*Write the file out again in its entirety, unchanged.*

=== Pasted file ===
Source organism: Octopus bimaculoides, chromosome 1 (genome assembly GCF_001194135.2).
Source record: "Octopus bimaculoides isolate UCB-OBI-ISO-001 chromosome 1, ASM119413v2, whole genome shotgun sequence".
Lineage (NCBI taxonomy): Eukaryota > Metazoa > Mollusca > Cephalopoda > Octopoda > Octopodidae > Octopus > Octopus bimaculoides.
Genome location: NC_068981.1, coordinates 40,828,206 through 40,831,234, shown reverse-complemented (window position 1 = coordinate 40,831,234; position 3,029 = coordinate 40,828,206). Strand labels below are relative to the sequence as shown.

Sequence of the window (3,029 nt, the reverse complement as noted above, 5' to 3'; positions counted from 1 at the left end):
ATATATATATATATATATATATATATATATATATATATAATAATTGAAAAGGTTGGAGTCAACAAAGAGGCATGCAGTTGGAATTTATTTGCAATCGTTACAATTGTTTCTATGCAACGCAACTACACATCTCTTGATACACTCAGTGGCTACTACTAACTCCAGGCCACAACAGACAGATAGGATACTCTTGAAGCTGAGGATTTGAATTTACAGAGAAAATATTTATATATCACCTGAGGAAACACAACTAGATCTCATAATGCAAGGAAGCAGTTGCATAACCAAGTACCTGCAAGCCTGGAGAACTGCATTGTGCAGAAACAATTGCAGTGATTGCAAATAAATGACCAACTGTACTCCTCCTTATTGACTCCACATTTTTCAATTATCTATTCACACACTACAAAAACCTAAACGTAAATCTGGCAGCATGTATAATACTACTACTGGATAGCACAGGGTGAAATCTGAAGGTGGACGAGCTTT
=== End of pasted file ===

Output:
Source organism: Octopus bimaculoides, chromosome 1 (genome assembly GCF_001194135.2).
Source record: "Octopus bimaculoides isolate UCB-OBI-ISO-001 chromosome 1, ASM119413v2, whole genome shotgun sequence".
Lineage (NCBI taxonomy): Eukaryota > Metazoa > Mollusca > Cephalopoda > Octopoda > Octopodidae > Octopus > Octopus bimaculoides.
Genome location: NC_068981.1, coordinates 40,828,206 through 40,831,234, shown reverse-complemented (window position 1 = coordinate 40,831,234; position 3,029 = coordinate 40,828,206). Strand labels below are relative to the sequence as shown.

Sequence of the window (3,029 nt, the reverse complement as noted above, 5' to 3'; positions counted from 1 at the left end):
ATATATATATATATATATATATATATATATATATATATAATAATTGAAAAGGTTGGAGTCAACAAAGAGGCATGCAGTTGGAATTTATTTGCAATCGTTACAATTGTTTCTATGCAACGCAACTACACATCTCTTGATACACTCAGTGGCTACTACTAACTCCAGGCCACAACAGACAGATAGGATACTCTTGAAGCTGAGGATTTGAATTTACAGAGAAAATATTTATATATCACCTGAGGAAACACAACTAGATCTCATAATGCAAGGAAGCAGTTGCATAACCAAGTACCTGCAAGCCTGGAGAACTGCATTGTGCAGAAACAATTGCAGTGATTGCAAATAAATGACCAACTGTACTCCTCCTTATTGACTCCACATTTTTCAATTATCTATTCACACACTACAAAAACCTAAACGTAAATCTGGCAGCATGTATAATACTACTACTGGATAGCACAGGGTGAAATCTGAAGGTGGACGAGCTTT